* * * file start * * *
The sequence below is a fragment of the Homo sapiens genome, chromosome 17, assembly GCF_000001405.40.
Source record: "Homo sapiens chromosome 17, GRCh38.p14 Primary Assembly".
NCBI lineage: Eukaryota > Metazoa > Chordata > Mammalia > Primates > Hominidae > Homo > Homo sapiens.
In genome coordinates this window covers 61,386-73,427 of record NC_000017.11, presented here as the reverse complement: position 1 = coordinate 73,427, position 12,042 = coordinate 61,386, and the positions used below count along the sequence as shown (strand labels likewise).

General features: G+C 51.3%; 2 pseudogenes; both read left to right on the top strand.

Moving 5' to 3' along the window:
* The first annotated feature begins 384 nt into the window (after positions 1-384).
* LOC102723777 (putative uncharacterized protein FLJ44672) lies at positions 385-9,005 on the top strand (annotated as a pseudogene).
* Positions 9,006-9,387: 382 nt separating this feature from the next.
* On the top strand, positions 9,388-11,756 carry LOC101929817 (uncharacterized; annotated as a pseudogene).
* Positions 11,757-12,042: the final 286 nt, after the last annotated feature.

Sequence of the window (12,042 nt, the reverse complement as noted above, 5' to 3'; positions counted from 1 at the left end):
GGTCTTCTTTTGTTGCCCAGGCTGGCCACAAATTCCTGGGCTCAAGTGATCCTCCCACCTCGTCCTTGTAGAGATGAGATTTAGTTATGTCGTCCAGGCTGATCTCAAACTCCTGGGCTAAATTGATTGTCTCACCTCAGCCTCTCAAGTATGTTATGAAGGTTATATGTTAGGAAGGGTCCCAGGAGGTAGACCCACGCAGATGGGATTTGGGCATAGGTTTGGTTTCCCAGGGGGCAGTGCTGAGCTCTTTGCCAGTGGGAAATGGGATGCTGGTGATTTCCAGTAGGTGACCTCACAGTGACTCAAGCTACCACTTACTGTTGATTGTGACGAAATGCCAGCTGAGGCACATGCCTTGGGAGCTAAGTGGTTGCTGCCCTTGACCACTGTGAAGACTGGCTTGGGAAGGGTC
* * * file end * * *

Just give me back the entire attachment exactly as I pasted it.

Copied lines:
The sequence below is a fragment of the Homo sapiens genome, chromosome 17, assembly GCF_000001405.40.
Source record: "Homo sapiens chromosome 17, GRCh38.p14 Primary Assembly".
NCBI lineage: Eukaryota > Metazoa > Chordata > Mammalia > Primates > Hominidae > Homo > Homo sapiens.
In genome coordinates this window covers 61,386-73,427 of record NC_000017.11, presented here as the reverse complement: position 1 = coordinate 73,427, position 12,042 = coordinate 61,386, and the positions used below count along the sequence as shown (strand labels likewise).

General features: G+C 51.3%; 2 pseudogenes; both read left to right on the top strand.

Moving 5' to 3' along the window:
* The first annotated feature begins 384 nt into the window (after positions 1-384).
* LOC102723777 (putative uncharacterized protein FLJ44672) lies at positions 385-9,005 on the top strand (annotated as a pseudogene).
* Positions 9,006-9,387: 382 nt separating this feature from the next.
* On the top strand, positions 9,388-11,756 carry LOC101929817 (uncharacterized; annotated as a pseudogene).
* Positions 11,757-12,042: the final 286 nt, after the last annotated feature.

Sequence of the window (12,042 nt, the reverse complement as noted above, 5' to 3'; positions counted from 1 at the left end):
GGTCTTCTTTTGTTGCCCAGGCTGGCCACAAATTCCTGGGCTCAAGTGATCCTCCCACCTCGTCCTTGTAGAGATGAGATTTAGTTATGTCGTCCAGGCTGATCTCAAACTCCTGGGCTAAATTGATTGTCTCACCTCAGCCTCTCAAGTATGTTATGAAGGTTATATGTTAGGAAGGGTCCCAGGAGGTAGACCCACGCAGATGGGATTTGGGCATAGGTTTGGTTTCCCAGGGGGCAGTGCTGAGCTCTTTGCCAGTGGGAAATGGGATGCTGGTGATTTCCAGTAGGTGACCTCACAGTGACTCAAGCTACCACTTACTGTTGATTGTGACGAAATGCCAGCTGAGGCACATGCCTTGGGAGCTAAGTGGTTGCTGCCCTTGACCACTGTGAAGACTGGCTTGGGAAGGGTC